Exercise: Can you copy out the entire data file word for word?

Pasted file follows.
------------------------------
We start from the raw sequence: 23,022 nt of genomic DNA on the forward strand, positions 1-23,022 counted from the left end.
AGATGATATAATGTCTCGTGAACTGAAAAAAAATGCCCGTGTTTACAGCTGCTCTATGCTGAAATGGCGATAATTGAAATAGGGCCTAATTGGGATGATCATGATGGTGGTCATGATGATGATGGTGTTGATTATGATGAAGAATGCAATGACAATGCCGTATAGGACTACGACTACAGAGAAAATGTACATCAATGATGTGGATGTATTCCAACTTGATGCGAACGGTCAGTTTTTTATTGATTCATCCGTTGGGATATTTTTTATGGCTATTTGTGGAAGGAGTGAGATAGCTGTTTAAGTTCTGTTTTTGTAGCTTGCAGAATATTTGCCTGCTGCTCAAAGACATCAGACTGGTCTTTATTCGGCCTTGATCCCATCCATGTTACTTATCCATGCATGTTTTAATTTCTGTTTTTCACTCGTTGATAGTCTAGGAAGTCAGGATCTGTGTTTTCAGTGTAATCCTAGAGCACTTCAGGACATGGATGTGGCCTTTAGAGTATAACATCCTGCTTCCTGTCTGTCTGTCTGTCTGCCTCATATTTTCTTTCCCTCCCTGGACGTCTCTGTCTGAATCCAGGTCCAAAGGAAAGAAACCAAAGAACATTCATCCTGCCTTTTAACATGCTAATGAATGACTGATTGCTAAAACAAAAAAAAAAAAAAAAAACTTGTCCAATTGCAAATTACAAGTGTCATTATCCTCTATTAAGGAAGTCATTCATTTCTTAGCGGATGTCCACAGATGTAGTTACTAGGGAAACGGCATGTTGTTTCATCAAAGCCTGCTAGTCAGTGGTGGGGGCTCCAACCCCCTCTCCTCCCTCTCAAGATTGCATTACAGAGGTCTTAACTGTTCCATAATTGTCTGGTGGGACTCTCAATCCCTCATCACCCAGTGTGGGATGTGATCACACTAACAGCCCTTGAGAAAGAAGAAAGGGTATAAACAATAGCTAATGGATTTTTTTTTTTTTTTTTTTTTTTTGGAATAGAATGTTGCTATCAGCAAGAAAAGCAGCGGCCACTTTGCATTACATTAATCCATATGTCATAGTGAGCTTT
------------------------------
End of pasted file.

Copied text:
We start from the raw sequence: 23,022 nt of genomic DNA on the forward strand, positions 1-23,022 counted from the left end.
AGATGATATAATGTCTCGTGAACTGAAAAAAAATGCCCGTGTTTACAGCTGCTCTATGCTGAAATGGCGATAATTGAAATAGGGCCTAATTGGGATGATCATGATGGTGGTCATGATGATGATGGTGTTGATTATGATGAAGAATGCAATGACAATGCCGTATAGGACTACGACTACAGAGAAAATGTACATCAATGATGTGGATGTATTCCAACTTGATGCGAACGGTCAGTTTTTTATTGATTCATCCGTTGGGATATTTTTTATGGCTATTTGTGGAAGGAGTGAGATAGCTGTTTAAGTTCTGTTTTTGTAGCTTGCAGAATATTTGCCTGCTGCTCAAAGACATCAGACTGGTCTTTATTCGGCCTTGATCCCATCCATGTTACTTATCCATGCATGTTTTAATTTCTGTTTTTCACTCGTTGATAGTCTAGGAAGTCAGGATCTGTGTTTTCAGTGTAATCCTAGAGCACTTCAGGACATGGATGTGGCCTTTAGAGTATAACATCCTGCTTCCTGTCTGTCTGTCTGTCTGCCTCATATTTTCTTTCCCTCCCTGGACGTCTCTGTCTGAATCCAGGTCCAAAGGAAAGAAACCAAAGAACATTCATCCTGCCTTTTAACATGCTAATGAATGACTGATTGCTAAAACAAAAAAAAAAAAAAAAAACTTGTCCAATTGCAAATTACAAGTGTCATTATCCTCTATTAAGGAAGTCATTCATTTCTTAGCGGATGTCCACAGATGTAGTTACTAGGGAAACGGCATGTTGTTTCATCAAAGCCTGCTAGTCAGTGGTGGGGGCTCCAACCCCCTCTCCTCCCTCTCAAGATTGCATTACAGAGGTCTTAACTGTTCCATAATTGTCTGGTGGGACTCTCAATCCCTCATCACCCAGTGTGGGATGTGATCACACTAACAGCCCTTGAGAAAGAAGAAAGGGTATAAACAATAGCTAATGGATTTTTTTTTTTTTTTTTTTTTTTTGGAATAGAATGTTGCTATCAGCAAGAAAAGCAGCGGCCACTTTGCATTACATTAATCCATATGTCATAGTGAGCTTT